New Delhi: Finance Minister Nirmala Sitharaman on Monday said in the Lok Sabha that the Reserve Bank of India (RBI) has recommended framing of regulations for cryptocurrencies. The Indian government wants an international collaboration if such a ban has to be put into effect, said Sitharaman. “In view of the concerns expressed by RBI on the destabilising effect of cryptocurrencies on the monetary and fiscal stability of a country, RBI has recommended framing of legislation on this sector.
RBI is of the view that cryptocurrencies should be prohibited,” said the Finance minister. The minister in the Lower House said that cryptocurrencies are by definition borderless and require international collaboration to prevent regulatory arbitrage. “Therefore any legislation for regulation or for banning can be effective only after significant international collaboration on evaluation of the risks and benefits and evolution of common taxonomy and standards,” she said.
While replying to a question, whether RBI has issued instructions, circulars, directions, warnings, etc., regarding restricting the issuance, buying, selling, holding and circulation of Cryptocurrency in India during the last ten years, Sitharaman said, “RBI has been cautioning users, holders and traders of Virtual Currencies (VCs) vide public notices on December 24, 2013, February 01, 2017 and December 05, 2017 that dealing in VCs is associated with potential economic, financial, operational, legal, customer protection and security related risks.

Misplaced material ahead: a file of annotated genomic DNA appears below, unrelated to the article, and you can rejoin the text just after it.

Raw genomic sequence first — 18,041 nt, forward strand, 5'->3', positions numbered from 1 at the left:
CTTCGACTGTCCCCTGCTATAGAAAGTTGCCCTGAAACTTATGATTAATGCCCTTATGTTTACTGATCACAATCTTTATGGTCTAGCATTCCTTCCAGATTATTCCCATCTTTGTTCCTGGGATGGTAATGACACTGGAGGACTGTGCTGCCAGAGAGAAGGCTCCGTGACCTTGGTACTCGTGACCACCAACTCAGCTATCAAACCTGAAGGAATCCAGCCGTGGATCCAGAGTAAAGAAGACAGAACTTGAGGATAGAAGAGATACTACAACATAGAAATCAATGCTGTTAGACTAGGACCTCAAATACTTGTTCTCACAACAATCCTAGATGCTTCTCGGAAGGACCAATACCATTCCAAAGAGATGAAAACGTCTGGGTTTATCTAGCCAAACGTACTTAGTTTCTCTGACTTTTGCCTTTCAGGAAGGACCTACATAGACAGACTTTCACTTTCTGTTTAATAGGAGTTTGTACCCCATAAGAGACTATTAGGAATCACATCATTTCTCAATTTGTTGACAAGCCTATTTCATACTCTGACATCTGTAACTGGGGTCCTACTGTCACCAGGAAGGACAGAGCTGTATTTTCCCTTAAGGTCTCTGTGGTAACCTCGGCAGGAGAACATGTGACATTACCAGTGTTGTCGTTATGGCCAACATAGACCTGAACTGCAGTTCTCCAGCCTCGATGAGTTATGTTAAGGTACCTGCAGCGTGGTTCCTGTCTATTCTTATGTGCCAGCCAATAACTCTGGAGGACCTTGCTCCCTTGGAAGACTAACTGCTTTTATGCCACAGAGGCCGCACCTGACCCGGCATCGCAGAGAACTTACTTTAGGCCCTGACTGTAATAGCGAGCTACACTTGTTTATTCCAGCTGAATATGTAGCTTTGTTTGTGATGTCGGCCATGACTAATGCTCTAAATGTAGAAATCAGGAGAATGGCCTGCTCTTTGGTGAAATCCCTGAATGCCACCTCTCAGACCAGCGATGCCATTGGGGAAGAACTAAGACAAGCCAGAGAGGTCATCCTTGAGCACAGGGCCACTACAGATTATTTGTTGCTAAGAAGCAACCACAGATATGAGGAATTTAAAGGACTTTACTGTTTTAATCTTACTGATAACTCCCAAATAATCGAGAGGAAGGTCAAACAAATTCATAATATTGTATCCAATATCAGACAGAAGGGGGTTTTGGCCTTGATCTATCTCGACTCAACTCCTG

RBI had also issued a circular on April 6, 2018 prohibiting its regulated entities to deal in virtual currencies (VCs) or provide services for facilitating any person or entity in dealing with or settling VCs.” She added that RBI, with its circular dated May 31, 2021 has also advised its regulated entities to continue to carry out customer due diligence processes for transactions in VCs, in line with regulations governing standards for Know Your Customer (KYC), Anti-Money Laundering (AML), Combating of Financing of Terrorism (CFT), obligations under Prevention of Money Laundering Act (PMLA), 2002, etc., in addition to ensuring compliance with relevant provisions under Foreign Exchange Management Act (FEMA) for overseas remittances.
“RBI mentioned that cryptocurrencies are not a currency because every modern currency needs to be issued by the Central Bank / Government. Further, the value of fiat currencies is anchored by monetary policy and their status as legal tender, however the value of cryptocurrencies rests solely on the speculations and expectations of high returns that are not well anchored, so it will have a de-stabilising effect on the monetary and fiscal stability of a country,” she added.